• sneetch says:

        You said it yourself, Kickstarter is a way to fund a project. One.

        Kickstarter can be seen as a way to replace a publisher, very few studios can make enough money to “break free” from a publisher; they need the publisher to fund the next project too.

        The $200,000 they’re asking for won’t do much, it’d maybe pay for a developer until the December 2018 date. I assume a lot of people also use kickstarter as both a form of marketing and a way of gauging how people feel about the project.

      • Werthead says:

        Only the very largest and most massive game companies can completely fund a game from the profits alone of their last one: Rockstar, Bethesda, BioWare (and even they’re not quite in the same bracket as the first two) and maybe a few others. Indie game developers can do it if they make a game which is relatively cheap but sells insane numbers of copies. The Banner Saga 1 and 2 did pretty well, but are not quite in that sales league.

  5. Michael Fogg says:

    Indie devs have a fair shot at being the next Derek Yu. The people behind Darkest Dungeon, a comparable game to TBS, most certainly got it made. This company did not, apparently because TBS is not as good a product. I see little reason why the general public would continue to assist them.

    • Werthead says:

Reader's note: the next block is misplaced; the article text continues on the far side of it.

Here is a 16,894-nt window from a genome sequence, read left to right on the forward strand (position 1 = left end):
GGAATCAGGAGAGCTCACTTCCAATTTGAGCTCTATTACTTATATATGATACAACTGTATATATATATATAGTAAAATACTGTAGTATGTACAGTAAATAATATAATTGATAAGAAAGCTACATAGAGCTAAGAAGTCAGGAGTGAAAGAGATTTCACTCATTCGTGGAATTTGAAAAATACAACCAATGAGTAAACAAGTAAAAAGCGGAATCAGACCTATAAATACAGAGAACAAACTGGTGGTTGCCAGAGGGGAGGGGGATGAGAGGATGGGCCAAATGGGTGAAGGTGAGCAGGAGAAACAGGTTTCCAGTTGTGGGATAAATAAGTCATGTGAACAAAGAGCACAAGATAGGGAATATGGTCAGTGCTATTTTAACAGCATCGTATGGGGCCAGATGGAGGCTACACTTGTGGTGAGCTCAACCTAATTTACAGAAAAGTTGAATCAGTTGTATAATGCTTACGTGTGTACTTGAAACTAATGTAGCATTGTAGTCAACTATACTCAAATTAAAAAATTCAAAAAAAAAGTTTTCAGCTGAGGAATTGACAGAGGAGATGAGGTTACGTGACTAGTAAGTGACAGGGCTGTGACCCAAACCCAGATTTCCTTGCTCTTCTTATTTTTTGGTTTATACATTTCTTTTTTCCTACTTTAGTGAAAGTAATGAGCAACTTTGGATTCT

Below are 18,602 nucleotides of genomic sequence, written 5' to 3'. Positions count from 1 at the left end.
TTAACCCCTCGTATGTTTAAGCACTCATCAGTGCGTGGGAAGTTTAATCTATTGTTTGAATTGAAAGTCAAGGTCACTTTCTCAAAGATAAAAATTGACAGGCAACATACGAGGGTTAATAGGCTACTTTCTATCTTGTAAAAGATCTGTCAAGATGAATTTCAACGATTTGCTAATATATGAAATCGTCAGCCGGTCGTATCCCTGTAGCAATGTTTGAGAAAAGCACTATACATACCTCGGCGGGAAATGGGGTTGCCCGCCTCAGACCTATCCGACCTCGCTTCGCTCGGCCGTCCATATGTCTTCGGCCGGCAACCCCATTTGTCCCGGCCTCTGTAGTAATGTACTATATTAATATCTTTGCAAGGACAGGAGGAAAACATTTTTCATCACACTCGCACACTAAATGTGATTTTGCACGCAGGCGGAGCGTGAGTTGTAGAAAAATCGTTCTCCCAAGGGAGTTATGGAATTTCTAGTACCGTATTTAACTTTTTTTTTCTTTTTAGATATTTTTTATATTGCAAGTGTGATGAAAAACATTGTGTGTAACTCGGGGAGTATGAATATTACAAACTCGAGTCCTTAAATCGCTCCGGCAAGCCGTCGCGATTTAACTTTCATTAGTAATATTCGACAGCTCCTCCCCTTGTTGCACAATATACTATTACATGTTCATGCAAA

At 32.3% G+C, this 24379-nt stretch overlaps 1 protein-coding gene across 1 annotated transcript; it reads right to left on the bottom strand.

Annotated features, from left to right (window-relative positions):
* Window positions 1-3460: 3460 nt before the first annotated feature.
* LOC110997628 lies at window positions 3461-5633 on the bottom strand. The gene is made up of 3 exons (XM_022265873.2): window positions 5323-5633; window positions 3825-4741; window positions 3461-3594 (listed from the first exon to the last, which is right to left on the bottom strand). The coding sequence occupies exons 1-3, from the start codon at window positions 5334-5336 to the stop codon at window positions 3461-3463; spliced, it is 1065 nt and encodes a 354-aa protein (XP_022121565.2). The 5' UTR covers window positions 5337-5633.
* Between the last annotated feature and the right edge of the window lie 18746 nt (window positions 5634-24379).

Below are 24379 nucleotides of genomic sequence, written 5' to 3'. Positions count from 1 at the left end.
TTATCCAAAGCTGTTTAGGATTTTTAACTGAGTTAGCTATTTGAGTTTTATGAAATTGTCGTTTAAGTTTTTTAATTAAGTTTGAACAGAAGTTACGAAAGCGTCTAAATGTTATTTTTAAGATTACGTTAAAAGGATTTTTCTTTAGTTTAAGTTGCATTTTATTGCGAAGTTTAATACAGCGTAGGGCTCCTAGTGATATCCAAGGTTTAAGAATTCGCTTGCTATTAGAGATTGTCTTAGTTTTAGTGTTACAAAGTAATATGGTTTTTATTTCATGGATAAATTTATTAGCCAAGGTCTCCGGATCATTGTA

Darkest Dungeon had not just a Kickstarter but also an Early Access period so not too sure what you mean by this, apart from trying to needlessly put the two games in competition with one another (and I enjoyed The Banner Saga far more than Darkest Dungeon, YMMV).

    • Premium User Badge

      Ninja Dodo says:

      If your metric for success is “did not sell as much as giant monster hit, therefore is bad” you have a pretty worthless definition of value. If sales was the only measure of worth Transformers would be one the greatest films of all time and Angry Birds one of the best ever games to which all games should be compared…

      You don’t have to participate in crowdfunding, but others will and the fact is many of the most interesting games of the last few years were only made possible by kickstarter or indiegogo campaigns and the gaming landscape is richer for it.

      … but if you insist that people should not help fund indie games that would otherwise not get made that is a wrong opinion that you can have.

      • Michael Fogg says:

        sorry still a bit bitter about Pillars of Eternity

        • Premium User Badge

          Ninja Dodo says:

          Oh? I haven’t played it yet but I thought that game was largely well-received? But sure, I can imagine being down on crowdfunding if you had a disappointing experience.